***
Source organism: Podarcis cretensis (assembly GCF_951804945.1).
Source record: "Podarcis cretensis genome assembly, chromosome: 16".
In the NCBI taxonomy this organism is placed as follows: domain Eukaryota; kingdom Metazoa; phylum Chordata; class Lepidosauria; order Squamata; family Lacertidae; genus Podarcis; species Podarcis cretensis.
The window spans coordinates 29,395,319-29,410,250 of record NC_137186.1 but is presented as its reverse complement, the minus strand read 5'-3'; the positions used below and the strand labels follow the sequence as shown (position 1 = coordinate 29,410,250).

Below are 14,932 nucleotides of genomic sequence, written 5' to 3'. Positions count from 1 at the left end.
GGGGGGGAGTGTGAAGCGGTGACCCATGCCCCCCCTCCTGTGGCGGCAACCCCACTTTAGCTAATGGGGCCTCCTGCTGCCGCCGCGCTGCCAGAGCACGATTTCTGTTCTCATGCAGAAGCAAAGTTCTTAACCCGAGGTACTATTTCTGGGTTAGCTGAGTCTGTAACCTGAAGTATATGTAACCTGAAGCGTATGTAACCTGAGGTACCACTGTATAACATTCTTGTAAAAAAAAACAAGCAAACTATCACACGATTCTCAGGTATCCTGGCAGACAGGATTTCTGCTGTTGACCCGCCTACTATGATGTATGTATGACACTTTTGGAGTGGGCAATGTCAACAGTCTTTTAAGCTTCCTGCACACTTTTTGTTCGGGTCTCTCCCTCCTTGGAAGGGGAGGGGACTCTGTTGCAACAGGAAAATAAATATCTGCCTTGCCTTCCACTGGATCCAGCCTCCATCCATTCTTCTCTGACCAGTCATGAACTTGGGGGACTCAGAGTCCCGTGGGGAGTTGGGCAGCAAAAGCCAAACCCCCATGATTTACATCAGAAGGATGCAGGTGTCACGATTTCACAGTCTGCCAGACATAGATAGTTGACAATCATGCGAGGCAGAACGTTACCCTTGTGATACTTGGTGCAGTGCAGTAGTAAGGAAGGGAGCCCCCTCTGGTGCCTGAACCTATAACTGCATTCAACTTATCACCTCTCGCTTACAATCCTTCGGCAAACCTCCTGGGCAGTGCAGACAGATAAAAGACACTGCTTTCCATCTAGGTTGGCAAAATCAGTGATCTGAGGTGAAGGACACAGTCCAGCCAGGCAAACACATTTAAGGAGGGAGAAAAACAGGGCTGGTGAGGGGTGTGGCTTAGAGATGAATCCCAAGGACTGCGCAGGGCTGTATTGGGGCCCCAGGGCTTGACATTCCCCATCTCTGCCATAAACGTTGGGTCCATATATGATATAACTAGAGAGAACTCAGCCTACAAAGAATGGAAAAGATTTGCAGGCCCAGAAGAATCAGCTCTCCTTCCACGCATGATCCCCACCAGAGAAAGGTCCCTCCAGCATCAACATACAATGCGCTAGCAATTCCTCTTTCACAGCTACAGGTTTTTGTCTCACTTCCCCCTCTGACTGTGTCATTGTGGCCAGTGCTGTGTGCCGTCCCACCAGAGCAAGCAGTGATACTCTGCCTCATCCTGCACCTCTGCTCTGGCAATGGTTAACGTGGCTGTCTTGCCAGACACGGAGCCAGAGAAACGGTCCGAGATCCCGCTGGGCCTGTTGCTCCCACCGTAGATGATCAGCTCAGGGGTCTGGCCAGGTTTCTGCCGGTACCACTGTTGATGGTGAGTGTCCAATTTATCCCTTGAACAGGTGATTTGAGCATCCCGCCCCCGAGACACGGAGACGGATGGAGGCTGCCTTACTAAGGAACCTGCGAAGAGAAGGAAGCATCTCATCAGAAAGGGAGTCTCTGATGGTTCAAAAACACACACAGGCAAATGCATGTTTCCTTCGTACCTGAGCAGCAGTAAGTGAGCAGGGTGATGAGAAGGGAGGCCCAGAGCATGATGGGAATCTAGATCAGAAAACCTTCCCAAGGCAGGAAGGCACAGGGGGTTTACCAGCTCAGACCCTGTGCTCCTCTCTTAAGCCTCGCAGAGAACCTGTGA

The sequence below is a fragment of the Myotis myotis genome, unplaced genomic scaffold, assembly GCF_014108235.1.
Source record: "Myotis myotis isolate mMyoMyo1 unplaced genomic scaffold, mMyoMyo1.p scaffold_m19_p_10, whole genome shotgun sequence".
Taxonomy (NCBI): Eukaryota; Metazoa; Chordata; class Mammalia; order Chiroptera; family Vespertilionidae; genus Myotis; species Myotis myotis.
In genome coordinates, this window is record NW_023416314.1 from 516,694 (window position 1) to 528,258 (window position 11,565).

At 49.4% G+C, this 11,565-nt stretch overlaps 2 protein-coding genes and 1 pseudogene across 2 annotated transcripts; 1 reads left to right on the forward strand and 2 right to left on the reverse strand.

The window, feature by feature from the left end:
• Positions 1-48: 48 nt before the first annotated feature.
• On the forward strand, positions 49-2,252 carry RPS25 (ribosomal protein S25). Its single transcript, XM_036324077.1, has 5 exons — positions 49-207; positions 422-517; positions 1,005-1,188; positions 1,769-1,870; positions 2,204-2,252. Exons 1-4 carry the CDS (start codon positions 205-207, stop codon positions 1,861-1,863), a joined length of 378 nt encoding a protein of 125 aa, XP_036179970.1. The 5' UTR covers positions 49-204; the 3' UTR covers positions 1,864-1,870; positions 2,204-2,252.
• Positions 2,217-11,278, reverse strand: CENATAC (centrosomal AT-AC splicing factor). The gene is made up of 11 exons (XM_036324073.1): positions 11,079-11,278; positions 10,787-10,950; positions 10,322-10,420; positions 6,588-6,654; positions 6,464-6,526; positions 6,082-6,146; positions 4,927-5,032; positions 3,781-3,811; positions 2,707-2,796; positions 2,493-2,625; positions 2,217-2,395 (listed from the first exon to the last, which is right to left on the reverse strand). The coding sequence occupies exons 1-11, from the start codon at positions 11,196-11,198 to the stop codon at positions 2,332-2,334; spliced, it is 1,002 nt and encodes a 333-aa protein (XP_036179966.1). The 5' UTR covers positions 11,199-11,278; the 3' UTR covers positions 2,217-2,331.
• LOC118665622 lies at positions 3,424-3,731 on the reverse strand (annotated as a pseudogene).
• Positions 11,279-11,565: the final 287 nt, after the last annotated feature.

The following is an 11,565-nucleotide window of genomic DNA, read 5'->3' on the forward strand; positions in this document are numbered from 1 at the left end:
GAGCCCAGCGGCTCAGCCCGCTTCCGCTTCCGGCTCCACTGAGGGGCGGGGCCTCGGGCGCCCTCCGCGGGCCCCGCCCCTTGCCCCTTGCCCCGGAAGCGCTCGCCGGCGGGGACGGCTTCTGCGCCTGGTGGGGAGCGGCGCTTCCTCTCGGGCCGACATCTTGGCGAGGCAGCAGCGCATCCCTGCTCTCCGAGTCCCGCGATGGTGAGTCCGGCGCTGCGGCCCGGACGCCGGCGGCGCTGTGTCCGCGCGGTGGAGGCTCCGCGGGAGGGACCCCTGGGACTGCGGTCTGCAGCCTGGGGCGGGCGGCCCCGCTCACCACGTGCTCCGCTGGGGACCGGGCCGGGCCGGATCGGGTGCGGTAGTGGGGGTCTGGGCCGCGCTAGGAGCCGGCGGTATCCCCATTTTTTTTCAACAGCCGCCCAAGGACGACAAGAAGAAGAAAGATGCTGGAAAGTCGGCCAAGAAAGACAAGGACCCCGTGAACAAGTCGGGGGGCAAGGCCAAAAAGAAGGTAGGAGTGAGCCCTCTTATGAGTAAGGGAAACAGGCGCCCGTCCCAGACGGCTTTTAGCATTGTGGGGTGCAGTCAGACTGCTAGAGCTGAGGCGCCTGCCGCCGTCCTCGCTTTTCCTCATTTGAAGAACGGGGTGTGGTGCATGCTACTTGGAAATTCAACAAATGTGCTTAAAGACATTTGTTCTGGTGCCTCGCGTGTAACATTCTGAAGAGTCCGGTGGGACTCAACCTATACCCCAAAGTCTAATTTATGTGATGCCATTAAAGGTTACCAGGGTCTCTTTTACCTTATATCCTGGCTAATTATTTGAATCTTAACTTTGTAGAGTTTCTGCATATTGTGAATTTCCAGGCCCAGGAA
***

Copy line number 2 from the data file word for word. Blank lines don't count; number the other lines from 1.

Source record: "Podarcis cretensis genome assembly, chromosome: 16".